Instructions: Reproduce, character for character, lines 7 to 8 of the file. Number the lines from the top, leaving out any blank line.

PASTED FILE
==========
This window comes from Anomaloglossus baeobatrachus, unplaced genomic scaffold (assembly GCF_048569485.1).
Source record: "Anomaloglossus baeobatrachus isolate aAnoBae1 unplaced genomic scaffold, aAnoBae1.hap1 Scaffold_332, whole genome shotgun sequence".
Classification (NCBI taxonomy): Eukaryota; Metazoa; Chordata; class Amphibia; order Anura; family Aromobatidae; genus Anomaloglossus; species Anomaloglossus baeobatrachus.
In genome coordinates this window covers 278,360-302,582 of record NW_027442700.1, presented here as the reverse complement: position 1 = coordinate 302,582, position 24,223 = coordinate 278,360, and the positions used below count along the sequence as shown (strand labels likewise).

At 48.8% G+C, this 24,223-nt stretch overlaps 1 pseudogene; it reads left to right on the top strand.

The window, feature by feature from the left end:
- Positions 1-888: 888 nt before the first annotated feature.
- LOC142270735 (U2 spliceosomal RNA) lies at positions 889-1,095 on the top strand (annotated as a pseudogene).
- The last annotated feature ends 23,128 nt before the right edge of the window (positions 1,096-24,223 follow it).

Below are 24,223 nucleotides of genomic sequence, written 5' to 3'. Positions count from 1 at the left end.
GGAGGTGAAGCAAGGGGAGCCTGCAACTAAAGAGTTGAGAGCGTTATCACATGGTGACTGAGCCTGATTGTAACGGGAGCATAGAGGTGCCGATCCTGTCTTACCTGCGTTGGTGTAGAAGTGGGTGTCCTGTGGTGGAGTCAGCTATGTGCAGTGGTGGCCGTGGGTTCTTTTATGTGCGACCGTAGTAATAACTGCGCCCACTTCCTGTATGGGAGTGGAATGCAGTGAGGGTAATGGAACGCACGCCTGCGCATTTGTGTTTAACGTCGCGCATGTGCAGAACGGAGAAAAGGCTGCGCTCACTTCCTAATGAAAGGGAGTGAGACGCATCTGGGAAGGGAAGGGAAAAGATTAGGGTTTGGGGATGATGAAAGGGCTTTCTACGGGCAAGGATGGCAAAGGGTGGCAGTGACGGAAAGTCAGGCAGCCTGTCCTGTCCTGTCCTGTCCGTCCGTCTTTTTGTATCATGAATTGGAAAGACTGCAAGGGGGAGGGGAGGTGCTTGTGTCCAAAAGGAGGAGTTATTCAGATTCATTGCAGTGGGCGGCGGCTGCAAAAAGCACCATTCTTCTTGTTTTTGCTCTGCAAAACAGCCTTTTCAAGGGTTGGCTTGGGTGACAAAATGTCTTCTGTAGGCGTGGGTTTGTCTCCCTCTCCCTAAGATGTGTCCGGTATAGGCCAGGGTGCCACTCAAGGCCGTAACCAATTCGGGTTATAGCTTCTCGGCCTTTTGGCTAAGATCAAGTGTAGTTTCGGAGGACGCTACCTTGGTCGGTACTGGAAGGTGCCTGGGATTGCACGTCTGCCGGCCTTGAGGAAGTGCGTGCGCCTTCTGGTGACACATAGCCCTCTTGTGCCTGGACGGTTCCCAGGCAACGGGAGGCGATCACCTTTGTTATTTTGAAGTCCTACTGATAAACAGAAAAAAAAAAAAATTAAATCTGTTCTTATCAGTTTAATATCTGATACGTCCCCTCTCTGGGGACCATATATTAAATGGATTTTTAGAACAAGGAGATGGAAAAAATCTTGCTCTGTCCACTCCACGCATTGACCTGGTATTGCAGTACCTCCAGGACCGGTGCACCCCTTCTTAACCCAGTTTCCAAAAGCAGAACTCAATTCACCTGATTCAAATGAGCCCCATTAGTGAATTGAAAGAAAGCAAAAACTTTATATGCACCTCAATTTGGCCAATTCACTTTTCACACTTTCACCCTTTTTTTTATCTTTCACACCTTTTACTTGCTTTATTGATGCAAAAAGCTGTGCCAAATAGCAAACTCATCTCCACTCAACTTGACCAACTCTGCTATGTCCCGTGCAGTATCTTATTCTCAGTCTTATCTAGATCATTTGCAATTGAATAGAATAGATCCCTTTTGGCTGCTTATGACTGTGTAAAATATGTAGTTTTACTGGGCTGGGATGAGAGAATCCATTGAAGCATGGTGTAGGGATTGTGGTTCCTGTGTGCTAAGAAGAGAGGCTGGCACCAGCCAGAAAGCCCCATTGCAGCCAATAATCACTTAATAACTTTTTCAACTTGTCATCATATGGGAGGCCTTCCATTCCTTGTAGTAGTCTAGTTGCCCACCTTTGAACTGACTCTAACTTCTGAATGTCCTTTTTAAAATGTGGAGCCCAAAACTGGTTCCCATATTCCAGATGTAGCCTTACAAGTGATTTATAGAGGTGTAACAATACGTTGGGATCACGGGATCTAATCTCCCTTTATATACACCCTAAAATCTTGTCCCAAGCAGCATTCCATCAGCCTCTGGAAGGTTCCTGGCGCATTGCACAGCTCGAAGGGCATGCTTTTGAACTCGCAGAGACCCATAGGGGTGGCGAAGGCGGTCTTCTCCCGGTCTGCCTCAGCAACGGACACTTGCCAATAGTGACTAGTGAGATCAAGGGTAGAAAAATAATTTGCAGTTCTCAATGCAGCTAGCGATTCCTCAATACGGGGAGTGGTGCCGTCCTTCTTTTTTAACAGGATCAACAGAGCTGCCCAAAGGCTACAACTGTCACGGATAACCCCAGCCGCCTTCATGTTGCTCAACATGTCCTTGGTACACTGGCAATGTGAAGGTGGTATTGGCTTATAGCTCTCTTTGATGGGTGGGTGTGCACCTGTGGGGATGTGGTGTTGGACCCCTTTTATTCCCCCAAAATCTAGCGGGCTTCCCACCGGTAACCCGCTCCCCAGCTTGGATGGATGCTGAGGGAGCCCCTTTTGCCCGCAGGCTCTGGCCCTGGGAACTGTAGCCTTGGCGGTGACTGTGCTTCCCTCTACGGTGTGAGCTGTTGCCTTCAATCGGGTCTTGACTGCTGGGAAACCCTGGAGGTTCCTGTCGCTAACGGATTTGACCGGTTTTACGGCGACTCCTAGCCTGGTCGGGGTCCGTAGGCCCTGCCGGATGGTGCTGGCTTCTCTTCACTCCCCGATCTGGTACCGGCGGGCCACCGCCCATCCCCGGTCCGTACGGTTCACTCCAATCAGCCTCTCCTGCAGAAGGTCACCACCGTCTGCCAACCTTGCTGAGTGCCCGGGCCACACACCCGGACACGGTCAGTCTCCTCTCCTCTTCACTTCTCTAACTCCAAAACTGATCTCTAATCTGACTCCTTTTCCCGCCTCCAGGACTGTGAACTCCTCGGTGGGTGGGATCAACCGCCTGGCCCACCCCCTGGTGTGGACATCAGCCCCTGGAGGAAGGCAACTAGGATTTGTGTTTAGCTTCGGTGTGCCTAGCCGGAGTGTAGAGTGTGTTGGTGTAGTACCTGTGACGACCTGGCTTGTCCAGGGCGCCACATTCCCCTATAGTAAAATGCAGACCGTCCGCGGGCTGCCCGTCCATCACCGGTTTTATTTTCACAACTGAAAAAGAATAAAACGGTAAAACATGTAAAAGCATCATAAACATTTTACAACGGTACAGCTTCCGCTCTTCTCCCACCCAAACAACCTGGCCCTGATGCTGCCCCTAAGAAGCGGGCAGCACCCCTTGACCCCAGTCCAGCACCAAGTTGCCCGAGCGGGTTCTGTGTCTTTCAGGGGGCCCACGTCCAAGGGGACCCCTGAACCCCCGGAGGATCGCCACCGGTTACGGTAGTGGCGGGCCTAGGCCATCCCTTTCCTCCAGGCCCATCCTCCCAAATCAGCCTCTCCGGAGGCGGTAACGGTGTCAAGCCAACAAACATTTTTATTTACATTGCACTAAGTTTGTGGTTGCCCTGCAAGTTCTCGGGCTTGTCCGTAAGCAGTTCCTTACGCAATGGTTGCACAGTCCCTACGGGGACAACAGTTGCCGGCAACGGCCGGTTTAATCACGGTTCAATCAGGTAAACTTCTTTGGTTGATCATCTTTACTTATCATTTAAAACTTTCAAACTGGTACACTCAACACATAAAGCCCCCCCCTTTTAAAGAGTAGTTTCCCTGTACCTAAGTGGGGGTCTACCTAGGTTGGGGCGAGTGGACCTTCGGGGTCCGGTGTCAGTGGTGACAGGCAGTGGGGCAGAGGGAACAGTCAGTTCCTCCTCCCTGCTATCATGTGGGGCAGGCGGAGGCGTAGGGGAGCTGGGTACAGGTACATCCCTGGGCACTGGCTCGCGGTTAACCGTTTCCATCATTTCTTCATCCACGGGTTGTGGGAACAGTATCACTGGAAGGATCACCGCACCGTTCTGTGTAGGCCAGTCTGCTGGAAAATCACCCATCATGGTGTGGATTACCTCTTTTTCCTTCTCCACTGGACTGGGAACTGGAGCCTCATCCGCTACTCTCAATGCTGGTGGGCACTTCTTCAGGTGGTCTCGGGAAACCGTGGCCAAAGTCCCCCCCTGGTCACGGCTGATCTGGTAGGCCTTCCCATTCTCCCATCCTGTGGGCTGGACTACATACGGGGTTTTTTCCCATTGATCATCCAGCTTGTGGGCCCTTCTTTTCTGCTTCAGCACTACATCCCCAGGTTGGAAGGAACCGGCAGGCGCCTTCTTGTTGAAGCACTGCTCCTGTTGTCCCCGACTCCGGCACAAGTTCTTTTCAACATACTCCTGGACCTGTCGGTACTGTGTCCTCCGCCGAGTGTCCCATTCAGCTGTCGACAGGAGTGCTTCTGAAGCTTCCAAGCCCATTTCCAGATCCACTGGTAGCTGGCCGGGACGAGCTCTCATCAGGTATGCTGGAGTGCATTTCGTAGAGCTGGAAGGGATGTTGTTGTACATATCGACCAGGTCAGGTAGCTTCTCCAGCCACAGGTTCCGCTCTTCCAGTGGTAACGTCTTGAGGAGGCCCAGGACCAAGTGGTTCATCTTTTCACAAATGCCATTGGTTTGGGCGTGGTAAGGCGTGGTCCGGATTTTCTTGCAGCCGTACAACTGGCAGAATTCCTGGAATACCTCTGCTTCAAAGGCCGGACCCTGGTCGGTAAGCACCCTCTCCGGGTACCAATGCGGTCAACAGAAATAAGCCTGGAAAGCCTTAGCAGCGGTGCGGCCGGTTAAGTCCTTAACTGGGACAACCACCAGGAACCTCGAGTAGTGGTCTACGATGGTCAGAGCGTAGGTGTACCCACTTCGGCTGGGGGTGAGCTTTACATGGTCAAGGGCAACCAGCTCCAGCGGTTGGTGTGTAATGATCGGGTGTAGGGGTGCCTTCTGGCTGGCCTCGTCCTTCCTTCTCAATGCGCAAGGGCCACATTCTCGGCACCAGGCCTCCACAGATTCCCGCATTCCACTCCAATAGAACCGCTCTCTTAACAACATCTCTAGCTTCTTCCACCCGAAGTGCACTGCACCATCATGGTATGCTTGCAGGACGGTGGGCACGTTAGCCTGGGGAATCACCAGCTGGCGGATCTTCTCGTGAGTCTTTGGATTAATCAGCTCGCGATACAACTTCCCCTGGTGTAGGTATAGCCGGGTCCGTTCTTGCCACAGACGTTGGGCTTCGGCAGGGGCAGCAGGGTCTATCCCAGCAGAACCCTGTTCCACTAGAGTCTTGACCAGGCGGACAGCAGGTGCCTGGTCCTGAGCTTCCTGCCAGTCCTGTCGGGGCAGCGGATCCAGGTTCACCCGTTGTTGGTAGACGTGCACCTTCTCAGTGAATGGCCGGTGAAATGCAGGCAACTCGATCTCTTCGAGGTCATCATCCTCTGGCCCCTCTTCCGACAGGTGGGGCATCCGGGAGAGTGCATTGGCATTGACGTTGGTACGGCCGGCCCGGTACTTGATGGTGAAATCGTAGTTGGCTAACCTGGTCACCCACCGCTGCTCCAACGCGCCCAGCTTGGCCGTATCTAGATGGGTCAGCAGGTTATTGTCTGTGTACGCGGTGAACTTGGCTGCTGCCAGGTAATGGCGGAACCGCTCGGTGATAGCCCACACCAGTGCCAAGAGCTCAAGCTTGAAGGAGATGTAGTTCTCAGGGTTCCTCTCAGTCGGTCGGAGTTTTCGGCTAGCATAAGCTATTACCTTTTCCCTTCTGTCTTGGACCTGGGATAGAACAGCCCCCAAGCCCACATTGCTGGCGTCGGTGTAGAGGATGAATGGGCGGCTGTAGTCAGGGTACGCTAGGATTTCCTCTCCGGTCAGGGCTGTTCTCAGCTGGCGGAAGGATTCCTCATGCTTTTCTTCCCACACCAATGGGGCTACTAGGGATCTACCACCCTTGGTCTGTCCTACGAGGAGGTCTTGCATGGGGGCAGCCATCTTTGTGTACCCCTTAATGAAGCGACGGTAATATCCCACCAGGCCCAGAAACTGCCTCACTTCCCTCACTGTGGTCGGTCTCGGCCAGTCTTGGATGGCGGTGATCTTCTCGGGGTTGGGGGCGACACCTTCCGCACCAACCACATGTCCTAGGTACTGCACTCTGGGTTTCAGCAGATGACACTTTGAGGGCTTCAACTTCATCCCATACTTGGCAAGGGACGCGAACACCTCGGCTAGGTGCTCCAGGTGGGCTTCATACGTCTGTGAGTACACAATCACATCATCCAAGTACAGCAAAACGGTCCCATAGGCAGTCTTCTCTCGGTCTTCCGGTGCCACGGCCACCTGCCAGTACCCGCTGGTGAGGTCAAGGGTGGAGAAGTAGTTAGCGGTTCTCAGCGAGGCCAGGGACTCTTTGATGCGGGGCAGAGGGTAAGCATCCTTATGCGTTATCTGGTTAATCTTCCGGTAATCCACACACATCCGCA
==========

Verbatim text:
- Positions 1-888: 888 nt before the first annotated feature.
- LOC142270735 (U2 spliceosomal RNA) lies at positions 889-1,095 on the top strand (annotated as a pseudogene).